Here are a few of the more exciting concepts:
2nd Sight, from the UK: Not a phone at all, but a sort of visual prosthetic that perches on the bridge of your nose, overlaying avatars and other information on the regular field of view. The whole augmented reality thing sounds fun, but given the near-certainty of photoreal on-the-fly animation in the next decade, we have to wonder if being unable to tell reality from avatar is a good thing. Fortunately, in this rendering at least, avatars still look like avatars.
Tender, from Seoul: The furthest out of the concepts, this relies on so many nonexistant technologies (levitation, holograms, etc.) we have to wonder if 25 years is long enough; yet it's clearly a great example of stretching the definition of what a mobile device could be. "Tender" in this case references boats and railroad cars that support the main vehicle, rather than a descriptive term for steak, and so this jellyfish-like object floats around behind its user, interpreting gestures and voice commands to enable communication, as well as "alerting users to potential dangers."
Origami, from North America: The most immediately charming concept, it maximizes the sheer joy of interacting with your device--a strategy that's served Apple well over the years. A thin, segmented sheet of technostuff, it can be folded into different forms to serve different functions: phone, recording device, camera, and, presumably, pointy paper crane. We want one of these.
The Metamorphose concept, from South America, also changes shape to provide different functions, this time by shaking (no, not possible, but come on...it's the future). True to the studio's focus, it emphasizes social engagement with a "business card" mode specifically for interacting with other devices. The Yangsheng concept from China also skews toward multi-person use by sensing biometric data from anyone touching it, and forming virtual connections to augment their physical proximity.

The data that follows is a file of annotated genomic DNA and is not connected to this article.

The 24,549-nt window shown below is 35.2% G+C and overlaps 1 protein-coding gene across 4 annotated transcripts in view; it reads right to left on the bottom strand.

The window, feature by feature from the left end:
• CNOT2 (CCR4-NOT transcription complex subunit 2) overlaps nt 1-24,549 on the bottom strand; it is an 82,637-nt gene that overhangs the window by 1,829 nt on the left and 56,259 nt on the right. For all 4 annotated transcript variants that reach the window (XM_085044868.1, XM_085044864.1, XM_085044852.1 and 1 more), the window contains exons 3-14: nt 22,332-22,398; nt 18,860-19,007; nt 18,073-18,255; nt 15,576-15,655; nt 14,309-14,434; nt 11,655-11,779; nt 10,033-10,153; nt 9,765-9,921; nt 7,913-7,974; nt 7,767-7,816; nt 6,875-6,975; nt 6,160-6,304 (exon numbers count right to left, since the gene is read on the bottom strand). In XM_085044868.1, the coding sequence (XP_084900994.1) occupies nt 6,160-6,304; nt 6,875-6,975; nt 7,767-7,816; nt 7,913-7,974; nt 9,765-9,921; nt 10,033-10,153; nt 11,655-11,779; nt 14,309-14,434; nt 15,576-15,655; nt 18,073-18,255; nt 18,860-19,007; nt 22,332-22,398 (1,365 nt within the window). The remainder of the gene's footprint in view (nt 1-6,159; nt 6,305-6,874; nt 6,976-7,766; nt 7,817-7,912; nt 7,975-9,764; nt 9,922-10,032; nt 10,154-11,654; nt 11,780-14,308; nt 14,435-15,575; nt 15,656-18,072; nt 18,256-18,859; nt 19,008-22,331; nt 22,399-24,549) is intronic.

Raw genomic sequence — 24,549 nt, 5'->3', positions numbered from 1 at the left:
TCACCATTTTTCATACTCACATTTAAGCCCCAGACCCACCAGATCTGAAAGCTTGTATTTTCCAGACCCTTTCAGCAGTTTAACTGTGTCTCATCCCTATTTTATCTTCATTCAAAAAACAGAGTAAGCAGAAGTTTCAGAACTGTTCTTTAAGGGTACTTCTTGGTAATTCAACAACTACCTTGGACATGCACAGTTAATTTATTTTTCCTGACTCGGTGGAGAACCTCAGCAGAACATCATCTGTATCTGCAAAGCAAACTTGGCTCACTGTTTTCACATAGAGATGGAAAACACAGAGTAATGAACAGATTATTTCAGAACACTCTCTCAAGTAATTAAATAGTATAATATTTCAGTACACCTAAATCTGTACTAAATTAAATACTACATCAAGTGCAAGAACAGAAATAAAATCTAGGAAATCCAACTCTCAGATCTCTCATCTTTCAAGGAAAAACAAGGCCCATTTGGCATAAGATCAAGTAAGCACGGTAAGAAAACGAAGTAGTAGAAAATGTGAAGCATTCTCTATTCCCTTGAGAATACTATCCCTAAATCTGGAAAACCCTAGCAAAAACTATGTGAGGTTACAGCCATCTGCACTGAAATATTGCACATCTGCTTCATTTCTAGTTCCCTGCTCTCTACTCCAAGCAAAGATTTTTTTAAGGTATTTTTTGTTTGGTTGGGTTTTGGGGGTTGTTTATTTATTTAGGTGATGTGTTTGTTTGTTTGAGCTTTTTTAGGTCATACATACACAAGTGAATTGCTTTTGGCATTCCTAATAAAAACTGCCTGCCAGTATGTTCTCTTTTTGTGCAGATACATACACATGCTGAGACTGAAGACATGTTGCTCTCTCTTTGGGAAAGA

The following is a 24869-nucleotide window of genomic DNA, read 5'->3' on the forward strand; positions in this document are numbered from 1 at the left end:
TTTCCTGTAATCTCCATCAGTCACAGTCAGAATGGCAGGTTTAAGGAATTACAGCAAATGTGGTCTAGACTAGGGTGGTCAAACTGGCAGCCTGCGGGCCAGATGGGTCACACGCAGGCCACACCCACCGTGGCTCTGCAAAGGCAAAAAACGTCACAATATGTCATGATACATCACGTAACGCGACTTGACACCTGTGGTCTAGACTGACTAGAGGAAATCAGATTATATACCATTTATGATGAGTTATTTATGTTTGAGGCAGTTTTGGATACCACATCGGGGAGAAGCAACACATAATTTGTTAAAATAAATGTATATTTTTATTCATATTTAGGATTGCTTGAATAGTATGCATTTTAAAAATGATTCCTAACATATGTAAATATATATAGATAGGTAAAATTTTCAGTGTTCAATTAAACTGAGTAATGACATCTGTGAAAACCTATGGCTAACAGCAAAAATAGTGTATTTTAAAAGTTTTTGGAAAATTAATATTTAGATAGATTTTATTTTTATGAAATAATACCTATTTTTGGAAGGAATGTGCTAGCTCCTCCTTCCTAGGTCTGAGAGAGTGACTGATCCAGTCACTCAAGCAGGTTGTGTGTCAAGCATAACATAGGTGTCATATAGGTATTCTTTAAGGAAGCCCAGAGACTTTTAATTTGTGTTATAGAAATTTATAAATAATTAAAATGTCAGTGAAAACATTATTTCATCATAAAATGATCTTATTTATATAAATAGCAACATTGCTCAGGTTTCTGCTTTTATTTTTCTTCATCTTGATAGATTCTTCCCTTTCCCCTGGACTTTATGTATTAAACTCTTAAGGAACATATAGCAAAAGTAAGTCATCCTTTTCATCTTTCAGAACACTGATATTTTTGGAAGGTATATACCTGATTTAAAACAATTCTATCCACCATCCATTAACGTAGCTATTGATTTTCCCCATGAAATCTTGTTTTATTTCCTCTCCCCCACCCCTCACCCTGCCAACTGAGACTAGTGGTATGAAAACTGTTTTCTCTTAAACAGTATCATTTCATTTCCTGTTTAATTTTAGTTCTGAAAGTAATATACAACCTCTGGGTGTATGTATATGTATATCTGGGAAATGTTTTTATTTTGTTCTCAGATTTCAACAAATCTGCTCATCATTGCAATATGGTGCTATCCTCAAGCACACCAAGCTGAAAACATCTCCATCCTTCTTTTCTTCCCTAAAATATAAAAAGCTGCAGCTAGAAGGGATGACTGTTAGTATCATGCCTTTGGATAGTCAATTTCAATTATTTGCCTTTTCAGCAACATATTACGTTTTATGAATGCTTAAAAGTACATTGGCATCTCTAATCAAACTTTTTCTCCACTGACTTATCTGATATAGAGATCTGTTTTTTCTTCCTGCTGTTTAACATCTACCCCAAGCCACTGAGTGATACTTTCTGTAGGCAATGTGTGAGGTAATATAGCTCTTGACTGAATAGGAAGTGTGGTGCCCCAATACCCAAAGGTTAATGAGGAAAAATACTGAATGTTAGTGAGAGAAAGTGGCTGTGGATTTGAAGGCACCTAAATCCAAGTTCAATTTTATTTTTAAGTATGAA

Communidad, also from South America (though we're partial to its alternate name, Pixydust): Given the recent craze for nano-projectors, a device that interfaces exclusively through projected image seems quite reasonable; this concept seizes firmly on the multi-person potential of the medium to propose a thin wafer of a device that shines information on any handy surface, turning "every blank space into a canvas for self-expression, letting users express themselves with digital graffiti."
Of the remaining six concepts, three turn the device into a wearable object (Tattoo, Ring and Exo), two emphasize the longer term life-recording and -influencing effects of mobile devices (the shell-like MEM, and the Life Compass), and the Liquid Card goes the "floating screen" route which, depending on your willingness to suspend disbelief, is either ridiculous or awesome.
Any of these would make a worthwhile online video or mini-site, and though Motorola's keeping mum about next steps for developing these concepts, we're eager to hear more. Whether this satisfies the more crucial goal of creating a sturdy corporate mythology for the inspiration of future designers depends a lot on how far they run with it.